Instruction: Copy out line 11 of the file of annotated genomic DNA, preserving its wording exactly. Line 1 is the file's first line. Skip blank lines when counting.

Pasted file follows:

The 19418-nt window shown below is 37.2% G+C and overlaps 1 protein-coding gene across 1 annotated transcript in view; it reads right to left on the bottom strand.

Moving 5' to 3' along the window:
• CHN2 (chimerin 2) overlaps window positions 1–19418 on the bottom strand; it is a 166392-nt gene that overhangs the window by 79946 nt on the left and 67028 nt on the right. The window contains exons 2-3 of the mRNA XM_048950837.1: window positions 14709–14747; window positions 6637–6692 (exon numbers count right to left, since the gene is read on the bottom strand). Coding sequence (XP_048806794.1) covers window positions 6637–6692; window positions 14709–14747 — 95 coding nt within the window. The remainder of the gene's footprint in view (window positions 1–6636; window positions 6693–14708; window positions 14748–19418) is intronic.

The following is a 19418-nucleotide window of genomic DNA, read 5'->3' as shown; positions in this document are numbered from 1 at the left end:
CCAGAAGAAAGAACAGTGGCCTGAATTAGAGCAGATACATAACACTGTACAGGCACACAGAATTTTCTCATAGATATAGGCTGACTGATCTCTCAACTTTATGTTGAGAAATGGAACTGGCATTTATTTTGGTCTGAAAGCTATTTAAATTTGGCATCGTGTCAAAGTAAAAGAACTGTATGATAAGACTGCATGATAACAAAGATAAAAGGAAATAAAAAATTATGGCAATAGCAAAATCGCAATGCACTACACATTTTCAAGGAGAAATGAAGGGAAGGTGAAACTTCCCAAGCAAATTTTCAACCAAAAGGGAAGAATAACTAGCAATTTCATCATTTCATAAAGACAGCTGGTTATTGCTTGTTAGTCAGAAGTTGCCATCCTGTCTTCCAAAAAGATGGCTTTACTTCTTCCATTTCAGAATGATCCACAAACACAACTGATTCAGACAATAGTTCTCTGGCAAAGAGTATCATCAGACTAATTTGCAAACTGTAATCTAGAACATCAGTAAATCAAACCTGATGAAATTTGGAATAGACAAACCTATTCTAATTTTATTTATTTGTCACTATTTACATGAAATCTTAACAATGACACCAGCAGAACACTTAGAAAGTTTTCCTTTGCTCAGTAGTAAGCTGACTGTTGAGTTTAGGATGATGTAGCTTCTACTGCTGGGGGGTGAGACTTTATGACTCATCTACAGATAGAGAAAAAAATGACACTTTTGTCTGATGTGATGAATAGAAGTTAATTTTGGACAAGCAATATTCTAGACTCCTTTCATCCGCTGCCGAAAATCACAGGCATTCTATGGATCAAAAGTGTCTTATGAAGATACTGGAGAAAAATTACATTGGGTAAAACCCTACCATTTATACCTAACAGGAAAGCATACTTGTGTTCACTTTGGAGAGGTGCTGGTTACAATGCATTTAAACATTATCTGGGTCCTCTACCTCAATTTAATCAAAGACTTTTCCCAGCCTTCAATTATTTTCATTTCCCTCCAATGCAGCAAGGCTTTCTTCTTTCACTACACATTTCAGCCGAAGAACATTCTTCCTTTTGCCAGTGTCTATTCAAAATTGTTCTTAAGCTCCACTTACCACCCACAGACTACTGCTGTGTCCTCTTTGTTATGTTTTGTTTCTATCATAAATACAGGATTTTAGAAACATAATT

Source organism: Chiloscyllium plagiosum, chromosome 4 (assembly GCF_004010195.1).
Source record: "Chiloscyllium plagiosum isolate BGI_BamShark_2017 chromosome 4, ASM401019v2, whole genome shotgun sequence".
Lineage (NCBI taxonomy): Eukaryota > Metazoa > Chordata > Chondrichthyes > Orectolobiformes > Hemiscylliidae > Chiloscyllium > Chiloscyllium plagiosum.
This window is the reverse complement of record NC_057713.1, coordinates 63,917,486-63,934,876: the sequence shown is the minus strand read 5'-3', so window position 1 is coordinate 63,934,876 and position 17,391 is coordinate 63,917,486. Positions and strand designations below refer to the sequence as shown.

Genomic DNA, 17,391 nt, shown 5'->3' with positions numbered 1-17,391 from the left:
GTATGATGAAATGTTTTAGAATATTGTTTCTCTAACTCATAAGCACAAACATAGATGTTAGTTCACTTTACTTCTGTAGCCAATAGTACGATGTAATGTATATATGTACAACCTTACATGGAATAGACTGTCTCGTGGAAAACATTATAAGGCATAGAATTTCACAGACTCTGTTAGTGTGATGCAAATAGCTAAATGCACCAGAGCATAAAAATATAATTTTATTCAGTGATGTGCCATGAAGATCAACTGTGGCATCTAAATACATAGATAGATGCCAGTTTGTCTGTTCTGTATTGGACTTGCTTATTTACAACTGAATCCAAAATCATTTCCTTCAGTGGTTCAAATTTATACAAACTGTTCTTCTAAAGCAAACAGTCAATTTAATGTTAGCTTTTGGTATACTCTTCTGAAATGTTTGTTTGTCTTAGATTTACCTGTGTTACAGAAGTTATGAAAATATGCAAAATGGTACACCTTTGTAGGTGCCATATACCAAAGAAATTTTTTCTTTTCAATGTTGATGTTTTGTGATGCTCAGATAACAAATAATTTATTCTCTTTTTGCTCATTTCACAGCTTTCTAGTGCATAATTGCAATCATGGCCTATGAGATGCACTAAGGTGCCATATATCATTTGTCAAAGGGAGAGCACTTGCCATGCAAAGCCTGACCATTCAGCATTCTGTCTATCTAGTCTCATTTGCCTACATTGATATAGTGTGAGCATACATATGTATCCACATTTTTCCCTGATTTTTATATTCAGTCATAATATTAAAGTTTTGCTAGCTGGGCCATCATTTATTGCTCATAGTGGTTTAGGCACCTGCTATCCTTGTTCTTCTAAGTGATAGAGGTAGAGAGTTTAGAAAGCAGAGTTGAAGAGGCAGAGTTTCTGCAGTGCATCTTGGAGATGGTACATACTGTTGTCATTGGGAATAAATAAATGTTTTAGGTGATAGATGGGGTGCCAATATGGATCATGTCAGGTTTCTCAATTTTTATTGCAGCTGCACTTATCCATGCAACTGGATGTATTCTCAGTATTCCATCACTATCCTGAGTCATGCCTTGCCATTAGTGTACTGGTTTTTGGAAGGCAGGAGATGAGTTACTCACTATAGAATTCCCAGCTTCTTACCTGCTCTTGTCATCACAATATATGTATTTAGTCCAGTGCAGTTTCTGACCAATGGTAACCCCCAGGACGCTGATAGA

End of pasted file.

GTATGATGAAATGTTTTAGAATATTGTTTCTCTAACTCATAAGCACAAACATAGATGTTAGTTCACTTTACTTCTGTAGCCAATAGTACGATGTAATGTATATATGTACAACCTTACATGGAATAGACTGTCTCGTGGAAAACATTATAAGGCATAGAATTTCACAGACTCTGTTAGTGTGATGCAAATAGCTAAATGCACCAGAGCATAAAAATATAATTTTATTCAGTGATGTGCCATGAAGATCAACTGTGGCATCTAAATACATAGATAGATGCCAGTTTGTCTGTTCTGTATTGGACTTGCTTATTTACAACTGAATCCAAAATCATTTCCTTCAGTGGTTCAAATTTATACAAACTGTTCTTCTAAAGCAAACAGTCAATTTAATGTTAGCTTTTGGTATACTCTTCTGAAATGTTTGTTTGTCTTAGATTTACCTGTGTTACAGAAGTTATGAAAATATGCAAAATGGTACACCTTTGTAGGTGCCATATACCAAAGAAATTTTTTCTTTTCAATGTTGATGTTTTGTGATGCTCAGATAACAAATAATTTATTCTCTTTTTGCTCATTTCACAGCTTTCTAGTGCATAATTGCAATCATGGCCTATGAGATGCACTAAGGTGCCATATATCATTTGTCAAAGGGAGAGCACTTGCCATGCAAAGCCTGACCATTCAGCATTCTGTCTATCTAGTCTCATTTGCCTACATTGATATAGTGTGAGCATACATATGTATCCACATTTTTCCCTGATTTTTATATTCAGTCATAATATTAAAGTTTTGCTAGCTGGGCCATCATTTATTGCTCATAGTGGTTTAGGCACCTGCTATCCTTGTTCTTCTAAGTGATAGAGGTAGAGAGTTTAGAAAGCAGAGTTGAAGAGGCAGAGTTTCTGCAGTGCATCTTGGAGATGGTACATACTGTTGTCATTGGGAATAAATAAATGTTTTAGGTGATAGATGGGGTGCCAATATGGATCATGTCAGGTTTCTCAATTTTTATTGCAGCTGCACTTATCCATGCAACTGGATGTATTCTCAGTATTCCATCACTATCCTGAGTCATGCCTTGCCATTAGTGTACTGGTTTTTGGAAGGCAGGAGATGAGTTACTCACTATAGAATTCCCAGCTTCTTACCTGCTCTTGTCATCACAATATATGTATTTAGTCCAGTGCAGTTTCTGACCAATGGTAACCCCCAGGACGCTGATAGA